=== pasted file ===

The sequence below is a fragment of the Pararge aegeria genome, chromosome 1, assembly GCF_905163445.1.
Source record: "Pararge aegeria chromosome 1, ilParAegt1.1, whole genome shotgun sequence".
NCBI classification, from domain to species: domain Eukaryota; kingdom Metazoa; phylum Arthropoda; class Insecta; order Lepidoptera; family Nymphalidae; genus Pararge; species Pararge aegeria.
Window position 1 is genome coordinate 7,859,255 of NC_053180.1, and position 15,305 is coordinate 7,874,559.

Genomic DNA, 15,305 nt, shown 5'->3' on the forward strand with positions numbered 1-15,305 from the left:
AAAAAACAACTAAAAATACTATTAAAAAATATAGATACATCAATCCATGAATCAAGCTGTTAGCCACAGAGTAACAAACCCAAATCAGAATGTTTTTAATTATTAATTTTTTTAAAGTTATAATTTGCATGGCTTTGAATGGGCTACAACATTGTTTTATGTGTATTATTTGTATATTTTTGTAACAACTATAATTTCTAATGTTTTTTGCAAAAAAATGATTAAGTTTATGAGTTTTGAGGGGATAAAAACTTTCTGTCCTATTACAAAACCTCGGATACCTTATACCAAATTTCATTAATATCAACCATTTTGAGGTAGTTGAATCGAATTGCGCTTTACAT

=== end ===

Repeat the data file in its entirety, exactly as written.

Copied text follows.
The sequence below is a fragment of the Pararge aegeria genome, chromosome 1, assembly GCF_905163445.1.
Source record: "Pararge aegeria chromosome 1, ilParAegt1.1, whole genome shotgun sequence".
NCBI classification, from domain to species: domain Eukaryota; kingdom Metazoa; phylum Arthropoda; class Insecta; order Lepidoptera; family Nymphalidae; genus Pararge; species Pararge aegeria.
Window position 1 is genome coordinate 7,859,255 of NC_053180.1, and position 15,305 is coordinate 7,874,559.

Genomic DNA, 15,305 nt, shown 5'->3' on the forward strand with positions numbered 1-15,305 from the left:
AAAAAACAACTAAAAATACTATTAAAAAATATAGATACATCAATCCATGAATCAAGCTGTTAGCCACAGAGTAACAAACCCAAATCAGAATGTTTTTAATTATTAATTTTTTTAAAGTTATAATTTGCATGGCTTTGAATGGGCTACAACATTGTTTTATGTGTATTATTTGTATATTTTTGTAACAACTATAATTTCTAATGTTTTTTGCAAAAAAATGATTAAGTTTATGAGTTTTGAGGGGATAAAAACTTTCTGTCCTATTACAAAACCTCGGATACCTTATACCAAATTTCATTAATATCAACCATTTTGAGGTAGTTGAATCGAATTGCGCTTTACAT